If you have completely lost interest in what the media chooses for news every night and in the daily papers, and the incompetence of the government makes you want to never turn the news on again, here’s some interesting recent stories:
The latest finds on Stonehenge indicate it started as a huge graveyard. Stonehenge’s importance for the dead has long been known, but these finds continue to roll back myths about aliens and druids building the ancient structure.
There’s a lot of empty space in Pacific Ocean and there has long been speculation of lost lands (and civilizations). Now the remains of a micro-continent scientists have named Mauritia have been found.
The Sahara continues to reveal North Africa was more than a desert in ancient times, giving up remains of stone age peoples.
And while the government can’t agree on what to waste our money on next, asteroids have been making a number of visits to Earth as of late. Impact events have changed Earth’s, and our, history in the past.
But, hey, Congress is busy buying each other’s votes and pretending they are looking out for you. You have nothing to worry about.
I ran across the Wooden Books series nearly ten years ago. These small books are 58 pages long and each cover one topic or another of fascinating interest. They are profusely illustrated in an old-fashioned drawing kind of way and packed with information and history. By now, they have quite a collection of different subjects, many unusual, arcane or esoteric. Many I have no interest in and a few are out there on the fringe (Crop circles? UFOs? No thanks.). There are a number of them that I have found quite good. And here they are.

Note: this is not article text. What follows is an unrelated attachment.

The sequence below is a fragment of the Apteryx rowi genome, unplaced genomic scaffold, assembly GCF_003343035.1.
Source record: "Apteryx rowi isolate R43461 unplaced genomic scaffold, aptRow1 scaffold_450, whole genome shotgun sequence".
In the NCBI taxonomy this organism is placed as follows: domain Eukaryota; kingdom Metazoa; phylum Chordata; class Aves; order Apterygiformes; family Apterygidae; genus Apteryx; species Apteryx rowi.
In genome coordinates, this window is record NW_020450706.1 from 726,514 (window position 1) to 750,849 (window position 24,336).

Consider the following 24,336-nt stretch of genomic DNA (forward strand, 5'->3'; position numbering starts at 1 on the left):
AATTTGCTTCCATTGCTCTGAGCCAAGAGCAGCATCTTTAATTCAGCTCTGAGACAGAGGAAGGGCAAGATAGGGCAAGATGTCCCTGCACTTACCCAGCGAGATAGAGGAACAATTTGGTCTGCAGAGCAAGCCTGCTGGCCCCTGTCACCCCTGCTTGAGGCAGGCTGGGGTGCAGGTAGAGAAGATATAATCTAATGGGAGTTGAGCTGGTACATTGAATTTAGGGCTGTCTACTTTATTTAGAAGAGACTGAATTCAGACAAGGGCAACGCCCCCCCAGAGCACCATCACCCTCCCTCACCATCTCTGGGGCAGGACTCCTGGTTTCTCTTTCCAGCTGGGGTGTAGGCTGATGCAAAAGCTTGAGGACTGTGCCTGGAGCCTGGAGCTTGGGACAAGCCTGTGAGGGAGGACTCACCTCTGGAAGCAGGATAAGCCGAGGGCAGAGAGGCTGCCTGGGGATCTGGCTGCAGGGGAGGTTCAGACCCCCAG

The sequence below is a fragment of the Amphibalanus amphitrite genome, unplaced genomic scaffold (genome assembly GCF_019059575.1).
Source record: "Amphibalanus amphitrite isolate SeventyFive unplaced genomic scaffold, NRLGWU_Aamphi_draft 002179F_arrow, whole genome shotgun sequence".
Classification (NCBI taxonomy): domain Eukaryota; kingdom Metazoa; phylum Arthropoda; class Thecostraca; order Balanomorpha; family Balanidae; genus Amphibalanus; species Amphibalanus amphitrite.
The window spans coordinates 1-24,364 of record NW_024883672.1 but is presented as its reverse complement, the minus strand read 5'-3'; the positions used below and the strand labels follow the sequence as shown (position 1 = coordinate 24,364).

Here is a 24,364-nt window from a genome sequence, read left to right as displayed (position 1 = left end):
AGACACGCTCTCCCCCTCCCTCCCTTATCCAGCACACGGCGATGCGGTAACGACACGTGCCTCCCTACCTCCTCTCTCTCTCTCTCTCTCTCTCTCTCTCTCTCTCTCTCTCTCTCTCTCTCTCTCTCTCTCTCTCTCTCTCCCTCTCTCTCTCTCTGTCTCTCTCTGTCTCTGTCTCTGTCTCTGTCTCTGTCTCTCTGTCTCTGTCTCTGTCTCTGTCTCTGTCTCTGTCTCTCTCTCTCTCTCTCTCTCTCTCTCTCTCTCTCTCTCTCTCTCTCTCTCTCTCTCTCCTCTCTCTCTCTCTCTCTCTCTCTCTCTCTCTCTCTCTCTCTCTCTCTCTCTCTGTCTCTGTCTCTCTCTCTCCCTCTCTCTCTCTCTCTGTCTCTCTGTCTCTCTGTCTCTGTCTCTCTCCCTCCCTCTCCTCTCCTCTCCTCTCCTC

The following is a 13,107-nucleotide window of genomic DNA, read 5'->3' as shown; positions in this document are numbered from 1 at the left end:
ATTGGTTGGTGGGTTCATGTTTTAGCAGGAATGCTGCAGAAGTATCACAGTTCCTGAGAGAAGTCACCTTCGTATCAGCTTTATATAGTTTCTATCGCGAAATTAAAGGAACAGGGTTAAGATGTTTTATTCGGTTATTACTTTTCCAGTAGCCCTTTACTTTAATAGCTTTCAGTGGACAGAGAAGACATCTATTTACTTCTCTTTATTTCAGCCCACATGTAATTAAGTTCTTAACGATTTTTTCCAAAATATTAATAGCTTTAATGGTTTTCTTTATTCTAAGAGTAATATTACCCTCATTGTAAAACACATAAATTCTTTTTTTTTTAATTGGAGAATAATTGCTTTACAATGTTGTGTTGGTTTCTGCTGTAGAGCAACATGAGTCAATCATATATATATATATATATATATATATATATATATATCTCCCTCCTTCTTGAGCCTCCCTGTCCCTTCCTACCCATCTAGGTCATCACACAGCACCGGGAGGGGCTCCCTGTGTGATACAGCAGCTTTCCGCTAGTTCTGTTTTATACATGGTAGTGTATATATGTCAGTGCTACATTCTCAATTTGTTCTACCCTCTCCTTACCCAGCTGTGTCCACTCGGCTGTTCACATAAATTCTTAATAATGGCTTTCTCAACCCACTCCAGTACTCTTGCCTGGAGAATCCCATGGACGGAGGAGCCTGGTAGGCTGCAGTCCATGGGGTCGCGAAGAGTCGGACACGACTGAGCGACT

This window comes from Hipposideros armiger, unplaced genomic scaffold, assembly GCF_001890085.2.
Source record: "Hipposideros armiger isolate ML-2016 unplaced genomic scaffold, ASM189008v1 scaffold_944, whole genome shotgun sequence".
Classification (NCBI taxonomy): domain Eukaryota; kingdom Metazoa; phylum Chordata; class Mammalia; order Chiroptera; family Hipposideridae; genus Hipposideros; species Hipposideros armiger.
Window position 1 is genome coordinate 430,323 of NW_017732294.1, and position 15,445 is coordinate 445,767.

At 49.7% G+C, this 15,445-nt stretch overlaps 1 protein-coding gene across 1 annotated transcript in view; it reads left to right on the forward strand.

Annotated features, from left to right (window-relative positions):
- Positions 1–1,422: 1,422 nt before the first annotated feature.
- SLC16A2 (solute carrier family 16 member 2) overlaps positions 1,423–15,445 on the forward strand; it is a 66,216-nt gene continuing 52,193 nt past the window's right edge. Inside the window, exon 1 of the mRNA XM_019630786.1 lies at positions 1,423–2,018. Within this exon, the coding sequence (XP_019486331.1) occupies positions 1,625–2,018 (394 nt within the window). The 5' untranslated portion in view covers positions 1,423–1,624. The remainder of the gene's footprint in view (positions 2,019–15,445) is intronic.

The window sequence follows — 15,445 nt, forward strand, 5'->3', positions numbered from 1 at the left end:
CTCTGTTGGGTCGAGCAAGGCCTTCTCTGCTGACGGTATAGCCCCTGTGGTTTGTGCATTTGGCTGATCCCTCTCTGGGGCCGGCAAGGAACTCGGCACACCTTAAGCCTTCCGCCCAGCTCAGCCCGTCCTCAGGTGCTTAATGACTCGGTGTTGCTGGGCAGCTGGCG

If your interests lie in the underlying patterns and math that describes our universe, Symmetry: The Ordering Principle, Sacred Geometry, The Golden Section: Nature’s Greatest Secret, A Little Book of Coincidence and Sun, Moon & Earth will give you endless paths to explore.
If archaeology and ancient history is more your style, Stonehenge, The Mayan and Other Ancient Calendars, Glastonbury: Isle of Avalon and Leys will allow you to begin your world exploring from your home.
This is like having a library of forgotten knowledge at your fingertips. Ideas and places that most people have no clue about. When they do crack the covers, they may be surprised that there are far more interesting things to be learned not on their phone or television.
Sometimes epic journeys start with small steps.
Stonehenge is one of those iconic ruins of the ancient world. Long a mystery in its origins and purpose, it is over 4000 years old. It’s a magnet for strange theories from UFOs to being built by Merlin. Much of this plays into the mistaken belief that man was dumb and incapable of doing anything but surviving in prehistoric times. We know this stereotype is untrue and ancient man was capable of many things. Stonehenge may have been hard to build, but not impossible. Long before the Celts or Druids, the early residents of Britain built Stonehenge as part of a much larger complex of roads and structures for use in their seasonal and religious traditions. Check out the book Stonehenge Complete for a thorough history. The National Geographic special Stonehenge Decoded will show you detailed recreations of the people responsible for this monument.
History is, in fact, often more interesting than those pushing bizarre fantasies.